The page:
How to Improve Your Health While Traveling in the Mountains

How to Improve Your Health While Traveling in the Mountains

Traveling through mountain ranges, whether on foot, bicycle, skis, or snowboard, is a great way to improve your health. But how exactly does mountain exercise lead to better health outcomes for adventurers and explorers, as well as those who love casual strolls around mountain lakes?

Get Your Heart Pumping And Improve Cardiovascular Health

Photo by Luke Chesser

Your heart and lungs are put under more stress when you're exercising at altitude. This is because there are lower levels of barometric pressure the higher into the mountains you travel, so your cardiovascular and pulmonary systems struggle to extract the oxygen from the thinner air around you at the same rate that they do at sea level. In turn, there is less oxygen to distribute to your muscles, so you may feel fatigued more quickly than usual.

This sensation can feel uncomfortable at first, but this means that those systems become more efficient, and if you're able to train at higher altitudes regularly, you will likely notice an improvement when you descend to lower elevations and exercise there. Training or living at higher altitudes can also increase your VO2 max, which is essentially the max capacity of your body to take in and distribute oxygen while doing hard exercise. When that number goes up, your exercise endurance increases.

High Altitudes Encourage Hydration

Photo by Pascale Amez

Staying properly hydrated is one way to stave off altitude sickness, and whether you pack your water with you or carry a filter, such as one of the Big Berkey Water Filters, it's crucial to give your body the extra water that it needs to perform at the highest level. Whether you're pushing through the 21 hairpin turns of Alpe d'Huez in the summer or skiing off-piste on one of the many amazing descents of the mountain range such as the Perrine Sud route on the Grandes Rousses of Vaujany.

More Work Plus Less Impact Equals Happier Joints

Photo by Andrea Leopardi

Running is a favourite form of exercise around the world, but it's no secret that it can be tough on the body. Consistently training on uphill roads or trails at a walking pace shares many benefits of running with less stress on your joints. In fact, many distance runners will supplement their running training with steep walks, either on a mountain or a treadmill, in order to reap the benefits but give their musculoskeletal system a bit of a break.

Hiking Packs Are Heavy

Photo by KAL VISUALS

If you're looking to head out into the backcountry with everything you need packed into a backpack, there's a pretty good chance that all of the things in that pack are going to weigh you down, at least a little bit. Even if you try to streamline your pack as much as possible (and you should), there is still a decent amount of items necessary to sustain life while you're out backpacking, and picking up and carrying the pack will add a level of "weight-training" to your hike.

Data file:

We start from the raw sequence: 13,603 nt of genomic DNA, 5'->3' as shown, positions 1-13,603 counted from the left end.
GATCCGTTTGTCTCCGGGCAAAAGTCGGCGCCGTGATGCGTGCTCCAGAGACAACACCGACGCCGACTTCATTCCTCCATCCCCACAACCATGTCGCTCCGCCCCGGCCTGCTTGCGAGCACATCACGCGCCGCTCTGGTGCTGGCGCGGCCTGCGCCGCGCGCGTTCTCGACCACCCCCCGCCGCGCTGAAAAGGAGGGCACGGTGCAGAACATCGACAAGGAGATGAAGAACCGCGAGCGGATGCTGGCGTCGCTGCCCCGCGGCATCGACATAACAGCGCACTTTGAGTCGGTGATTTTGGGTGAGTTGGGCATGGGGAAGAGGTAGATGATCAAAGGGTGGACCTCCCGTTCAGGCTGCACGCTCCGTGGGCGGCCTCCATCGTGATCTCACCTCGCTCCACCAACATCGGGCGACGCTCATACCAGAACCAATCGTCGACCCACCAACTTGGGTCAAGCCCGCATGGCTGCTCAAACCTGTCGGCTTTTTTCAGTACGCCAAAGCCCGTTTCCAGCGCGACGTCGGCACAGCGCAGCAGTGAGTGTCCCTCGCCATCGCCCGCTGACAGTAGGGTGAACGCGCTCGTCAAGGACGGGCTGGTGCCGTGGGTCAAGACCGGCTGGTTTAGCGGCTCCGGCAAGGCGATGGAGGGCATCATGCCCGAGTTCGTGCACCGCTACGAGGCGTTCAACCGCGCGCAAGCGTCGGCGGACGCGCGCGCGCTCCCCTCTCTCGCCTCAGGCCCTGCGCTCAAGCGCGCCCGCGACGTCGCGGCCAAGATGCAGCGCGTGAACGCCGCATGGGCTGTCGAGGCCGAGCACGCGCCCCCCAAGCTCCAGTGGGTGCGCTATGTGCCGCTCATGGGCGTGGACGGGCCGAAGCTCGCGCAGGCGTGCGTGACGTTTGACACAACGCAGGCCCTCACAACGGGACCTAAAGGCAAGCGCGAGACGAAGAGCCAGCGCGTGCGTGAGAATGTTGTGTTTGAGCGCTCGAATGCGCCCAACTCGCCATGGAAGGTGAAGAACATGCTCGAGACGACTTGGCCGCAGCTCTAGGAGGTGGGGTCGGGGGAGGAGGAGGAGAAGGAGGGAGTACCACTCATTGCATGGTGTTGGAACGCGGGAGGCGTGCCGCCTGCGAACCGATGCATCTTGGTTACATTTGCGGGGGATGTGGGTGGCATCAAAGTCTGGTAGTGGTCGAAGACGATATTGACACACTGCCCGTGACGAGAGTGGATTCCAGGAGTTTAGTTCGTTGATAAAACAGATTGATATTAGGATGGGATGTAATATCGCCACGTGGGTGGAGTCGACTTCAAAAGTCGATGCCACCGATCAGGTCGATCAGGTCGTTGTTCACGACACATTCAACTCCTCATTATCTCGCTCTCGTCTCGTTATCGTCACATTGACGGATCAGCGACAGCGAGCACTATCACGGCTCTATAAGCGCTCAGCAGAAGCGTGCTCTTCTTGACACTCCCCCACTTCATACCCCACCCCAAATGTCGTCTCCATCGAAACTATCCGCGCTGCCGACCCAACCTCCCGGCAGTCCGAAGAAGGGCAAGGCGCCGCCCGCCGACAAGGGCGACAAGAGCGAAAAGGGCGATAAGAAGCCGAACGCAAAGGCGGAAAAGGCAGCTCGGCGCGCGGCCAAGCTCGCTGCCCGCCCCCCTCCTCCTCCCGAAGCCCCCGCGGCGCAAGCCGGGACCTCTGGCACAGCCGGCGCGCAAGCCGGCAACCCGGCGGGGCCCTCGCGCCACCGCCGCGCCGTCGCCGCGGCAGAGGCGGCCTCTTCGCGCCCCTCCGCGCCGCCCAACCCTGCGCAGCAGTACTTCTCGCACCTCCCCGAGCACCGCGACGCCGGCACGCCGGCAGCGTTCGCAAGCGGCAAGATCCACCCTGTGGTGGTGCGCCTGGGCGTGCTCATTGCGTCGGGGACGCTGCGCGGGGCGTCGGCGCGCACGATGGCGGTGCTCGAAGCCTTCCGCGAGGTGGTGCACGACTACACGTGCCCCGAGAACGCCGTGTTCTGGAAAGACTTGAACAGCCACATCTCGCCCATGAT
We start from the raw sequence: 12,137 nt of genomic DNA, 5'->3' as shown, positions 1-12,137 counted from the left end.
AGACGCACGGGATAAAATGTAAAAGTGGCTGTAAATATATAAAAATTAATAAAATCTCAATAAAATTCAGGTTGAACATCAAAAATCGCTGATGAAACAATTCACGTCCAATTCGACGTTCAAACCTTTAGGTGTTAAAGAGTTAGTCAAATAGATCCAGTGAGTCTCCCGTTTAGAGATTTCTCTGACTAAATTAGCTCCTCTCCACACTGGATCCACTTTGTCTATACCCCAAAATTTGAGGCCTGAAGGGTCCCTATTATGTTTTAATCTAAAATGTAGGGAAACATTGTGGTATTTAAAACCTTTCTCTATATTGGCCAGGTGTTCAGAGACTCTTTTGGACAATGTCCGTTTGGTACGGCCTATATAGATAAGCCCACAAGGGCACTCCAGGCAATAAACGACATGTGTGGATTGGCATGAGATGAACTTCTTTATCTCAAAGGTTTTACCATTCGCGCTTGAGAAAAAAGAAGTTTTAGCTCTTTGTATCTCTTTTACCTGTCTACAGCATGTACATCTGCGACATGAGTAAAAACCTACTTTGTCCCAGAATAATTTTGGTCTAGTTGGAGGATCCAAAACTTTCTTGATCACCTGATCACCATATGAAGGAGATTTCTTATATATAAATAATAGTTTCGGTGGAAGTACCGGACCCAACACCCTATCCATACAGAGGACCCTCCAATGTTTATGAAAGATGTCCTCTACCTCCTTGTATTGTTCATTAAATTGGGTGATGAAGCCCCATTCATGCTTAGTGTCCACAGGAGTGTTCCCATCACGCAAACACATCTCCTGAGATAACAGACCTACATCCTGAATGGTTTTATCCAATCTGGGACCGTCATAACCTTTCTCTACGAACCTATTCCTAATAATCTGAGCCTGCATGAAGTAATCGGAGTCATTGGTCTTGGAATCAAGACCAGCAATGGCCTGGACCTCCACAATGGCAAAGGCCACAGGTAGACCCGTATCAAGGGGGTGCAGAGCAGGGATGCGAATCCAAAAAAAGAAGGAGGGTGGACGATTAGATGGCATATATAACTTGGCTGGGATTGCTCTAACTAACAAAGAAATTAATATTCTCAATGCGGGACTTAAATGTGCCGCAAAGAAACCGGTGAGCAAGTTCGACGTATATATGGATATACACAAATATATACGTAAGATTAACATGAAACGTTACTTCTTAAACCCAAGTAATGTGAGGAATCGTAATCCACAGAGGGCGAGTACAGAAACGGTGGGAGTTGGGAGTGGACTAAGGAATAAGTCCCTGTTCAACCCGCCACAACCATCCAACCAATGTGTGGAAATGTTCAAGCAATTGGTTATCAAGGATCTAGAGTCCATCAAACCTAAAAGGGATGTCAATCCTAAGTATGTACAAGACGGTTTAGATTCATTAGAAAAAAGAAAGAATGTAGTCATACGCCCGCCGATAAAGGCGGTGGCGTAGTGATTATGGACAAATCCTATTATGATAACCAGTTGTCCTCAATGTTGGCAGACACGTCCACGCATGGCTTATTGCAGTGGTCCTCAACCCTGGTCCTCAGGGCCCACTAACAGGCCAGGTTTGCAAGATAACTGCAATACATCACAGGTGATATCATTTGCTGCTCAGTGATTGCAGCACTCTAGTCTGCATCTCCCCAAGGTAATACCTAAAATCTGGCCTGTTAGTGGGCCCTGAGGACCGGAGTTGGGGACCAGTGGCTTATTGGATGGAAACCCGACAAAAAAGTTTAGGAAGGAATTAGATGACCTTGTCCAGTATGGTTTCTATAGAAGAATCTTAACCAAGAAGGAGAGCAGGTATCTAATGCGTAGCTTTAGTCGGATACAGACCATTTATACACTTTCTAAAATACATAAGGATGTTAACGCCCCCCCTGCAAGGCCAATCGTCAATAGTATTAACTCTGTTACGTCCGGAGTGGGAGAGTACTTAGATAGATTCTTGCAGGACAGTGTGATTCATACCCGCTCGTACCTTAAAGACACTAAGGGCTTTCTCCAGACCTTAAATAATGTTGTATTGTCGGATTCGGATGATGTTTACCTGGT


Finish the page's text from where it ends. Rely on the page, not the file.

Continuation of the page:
Even if you're just planning a day hike, there are at least ten critical items that experts suggest taking with you in case of an emergency. Hiking packs are similar to weighted vests, except they've usually got some snacks in them that inevitably fall to the bottom and get squashed.

Winter Sports Are No Walk In The Park

Photo by Mattias Olsson

When you're snowboarding or skiing (downhill or cross country), your body is put under additional load in the winter, as it's trying to keep itself warm. Add to this the additional stresses that altitude in general puts on your body, and even on the easy slopes at Vaujany, you're asking more of your body than you are at warmer temperatures.

There is also an element of pure fun in many winter sports, which allows people to exercise at higher intensities or for longer periods of time than they would on other workouts. While there are certainly health benefits to winter sports, many people travel specifically to partake in the slopes, and so they feel as though they're on vacation. Thus, their rate of perceived exertion is lowered, and the social aspect of many of these sports again encourages longer sessions than other forms of exercise.

Additionally, the winter sports themselves are physically demanding and most of them qualify as a full-body workout, which is no doubt why you're sore after spending a day on the slopes and want to hop in the hot tub or sauna.

While the effects of heading up high into the mountains (as well as sickness associated with that) are usually found above 8,000 feet, there are absolute benefits to training on mountain ranges that don't rise quite that high. For example, Alpe d'Huez town tops out at 1,860m, but no one, especially Tour de France riders, would argue that it's not incredibly demanding.

But you don't need to schedule a tough training session to reap the benefits, either. Taking even a less strenuous walk in the mountains will provide health benefits, mental and physical, to anyone who wants to wander out into nature.

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